The Acacia Strain is an American metalcore band from Chicopee, Massachusetts. The Acacia Strain is signed to Rise Records. In total, the group have released nine full-length albums. Forming in 2001, The Acacia strain was started by high school friends Vincent Bennett, Christopher Daniele, Ben Abert. Looking to bring their current band Septic Orgasm to the next level of technicality, they brought in their mutual friend, Karrie Whitfield, high school student Daniel "DL" Laskiewicz to play Bass and guitar respectively; the band began playing local shows around Massachusetts and recorded their demo in 2001. After DL received a shoulder injury while playing high school football, Vincent asked friend and current Blood Has Been Shed guitarist, Daniel Daponde, to fill in on guitar while DL healed from his injury. Daniel brought a heavier and more technical aspect to the band, so when DL returned they asked Daniel to stay, thus forming the unusual three guitar lineup. After countless local shows, including quite a few in Vincent's mother's basement, the band was approached by Toby Dutkiewicz, who ran Devil's Head records, if they would join his label.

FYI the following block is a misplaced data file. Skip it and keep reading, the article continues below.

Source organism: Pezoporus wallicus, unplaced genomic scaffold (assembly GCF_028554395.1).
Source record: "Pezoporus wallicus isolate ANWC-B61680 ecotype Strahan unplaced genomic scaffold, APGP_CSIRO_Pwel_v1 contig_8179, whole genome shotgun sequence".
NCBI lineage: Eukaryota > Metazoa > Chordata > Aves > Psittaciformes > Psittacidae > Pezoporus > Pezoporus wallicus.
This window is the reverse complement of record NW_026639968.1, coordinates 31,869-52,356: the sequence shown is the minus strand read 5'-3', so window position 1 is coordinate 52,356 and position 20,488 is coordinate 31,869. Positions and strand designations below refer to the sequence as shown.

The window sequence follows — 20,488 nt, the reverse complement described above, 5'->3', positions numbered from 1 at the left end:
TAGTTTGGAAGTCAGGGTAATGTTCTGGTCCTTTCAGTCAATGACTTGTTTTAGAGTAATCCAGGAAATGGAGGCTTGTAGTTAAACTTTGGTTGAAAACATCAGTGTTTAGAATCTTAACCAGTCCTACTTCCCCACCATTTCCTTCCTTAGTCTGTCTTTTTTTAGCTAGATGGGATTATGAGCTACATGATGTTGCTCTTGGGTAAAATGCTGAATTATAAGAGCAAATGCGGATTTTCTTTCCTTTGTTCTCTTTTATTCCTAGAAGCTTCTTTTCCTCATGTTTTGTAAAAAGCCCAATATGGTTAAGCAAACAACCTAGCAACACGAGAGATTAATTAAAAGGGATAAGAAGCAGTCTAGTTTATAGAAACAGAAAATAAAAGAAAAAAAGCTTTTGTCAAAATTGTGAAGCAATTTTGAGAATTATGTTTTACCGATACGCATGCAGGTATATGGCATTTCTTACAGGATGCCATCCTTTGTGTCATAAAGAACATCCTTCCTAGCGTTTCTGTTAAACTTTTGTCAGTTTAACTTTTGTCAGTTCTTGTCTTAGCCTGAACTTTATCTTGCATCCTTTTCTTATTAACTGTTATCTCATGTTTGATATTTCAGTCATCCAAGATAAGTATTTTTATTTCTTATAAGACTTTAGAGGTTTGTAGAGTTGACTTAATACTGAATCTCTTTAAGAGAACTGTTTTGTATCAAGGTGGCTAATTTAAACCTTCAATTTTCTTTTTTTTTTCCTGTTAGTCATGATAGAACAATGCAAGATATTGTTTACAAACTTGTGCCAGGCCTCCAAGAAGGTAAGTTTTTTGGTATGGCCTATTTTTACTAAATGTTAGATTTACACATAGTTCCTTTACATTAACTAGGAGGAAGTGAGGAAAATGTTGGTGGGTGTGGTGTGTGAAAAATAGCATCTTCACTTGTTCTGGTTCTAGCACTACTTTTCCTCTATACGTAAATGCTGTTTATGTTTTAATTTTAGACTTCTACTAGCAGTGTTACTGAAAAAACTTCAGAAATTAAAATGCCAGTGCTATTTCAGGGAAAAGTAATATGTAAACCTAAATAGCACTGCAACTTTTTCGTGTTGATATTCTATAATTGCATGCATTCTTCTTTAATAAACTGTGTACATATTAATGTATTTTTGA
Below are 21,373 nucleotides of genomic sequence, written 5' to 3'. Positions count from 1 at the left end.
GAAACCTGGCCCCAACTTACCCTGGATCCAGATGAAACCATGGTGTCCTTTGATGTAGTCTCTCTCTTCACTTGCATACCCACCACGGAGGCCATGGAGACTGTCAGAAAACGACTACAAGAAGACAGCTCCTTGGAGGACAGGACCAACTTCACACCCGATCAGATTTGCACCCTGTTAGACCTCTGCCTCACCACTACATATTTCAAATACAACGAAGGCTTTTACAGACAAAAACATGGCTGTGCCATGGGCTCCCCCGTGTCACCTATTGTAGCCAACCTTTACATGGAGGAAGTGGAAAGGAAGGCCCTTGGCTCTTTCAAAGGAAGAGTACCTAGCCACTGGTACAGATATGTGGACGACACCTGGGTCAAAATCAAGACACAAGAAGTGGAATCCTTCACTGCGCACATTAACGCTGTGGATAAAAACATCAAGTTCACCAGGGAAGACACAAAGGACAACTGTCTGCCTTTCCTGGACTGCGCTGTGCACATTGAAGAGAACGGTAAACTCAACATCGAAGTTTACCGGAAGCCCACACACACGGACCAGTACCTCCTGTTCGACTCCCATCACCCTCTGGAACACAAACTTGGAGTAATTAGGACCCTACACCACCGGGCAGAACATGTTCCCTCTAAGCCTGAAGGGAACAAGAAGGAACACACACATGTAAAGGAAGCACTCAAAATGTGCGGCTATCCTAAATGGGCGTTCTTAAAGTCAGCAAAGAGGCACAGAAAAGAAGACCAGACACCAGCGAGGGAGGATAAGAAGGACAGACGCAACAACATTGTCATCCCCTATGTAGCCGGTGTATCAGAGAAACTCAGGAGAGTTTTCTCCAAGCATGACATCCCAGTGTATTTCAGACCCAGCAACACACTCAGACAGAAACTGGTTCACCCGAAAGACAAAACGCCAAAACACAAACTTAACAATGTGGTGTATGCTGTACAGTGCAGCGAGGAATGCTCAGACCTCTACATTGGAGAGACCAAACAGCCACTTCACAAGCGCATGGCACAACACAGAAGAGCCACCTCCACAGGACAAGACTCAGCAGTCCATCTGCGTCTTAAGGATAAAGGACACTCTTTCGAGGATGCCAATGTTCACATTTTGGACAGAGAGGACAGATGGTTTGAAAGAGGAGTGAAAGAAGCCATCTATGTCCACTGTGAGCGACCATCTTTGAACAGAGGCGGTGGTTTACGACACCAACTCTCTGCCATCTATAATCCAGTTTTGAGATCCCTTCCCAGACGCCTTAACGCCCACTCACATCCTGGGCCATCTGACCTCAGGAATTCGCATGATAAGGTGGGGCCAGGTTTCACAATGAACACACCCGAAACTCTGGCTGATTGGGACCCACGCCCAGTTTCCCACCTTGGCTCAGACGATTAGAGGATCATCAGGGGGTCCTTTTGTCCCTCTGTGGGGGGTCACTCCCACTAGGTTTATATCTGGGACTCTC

The band agreed and recording for their debut album "...and Life is Very Long" began in 2002 at Zing recording studio in Westfield, Massachusetts with Adam Dutkiewicz and Jim Fogarty at the helm with Jim doing most of the tracking. The Acacia Strain's music has been described as deathcore and metalcore, has been noted to include heavy influences from sludge, doom metal and death metal along with some punk rock-style aesthetic and sensibilities. AllMusic characterizes the band's musical style as "utiliz a bone-crushing rhythm section, apocalyptic samples, a unique triple-guitar assault to deliver their signature blend of hardcore punk, death metal and doom metal." The site's review of Wormwood elaborates on the band's sound as "an inelegant and unstoppable juggernaut fueled by memories of the unchecked aggression unleashed on the world by the likes of Sepultura and Pantera."The band's former bassist, Jack Strong, describes their music as "hardcore-influenced metal", Vocalist Vincent Bennett has described his dislike for the band being labeled "deathcore" and denies that their music is within the genre.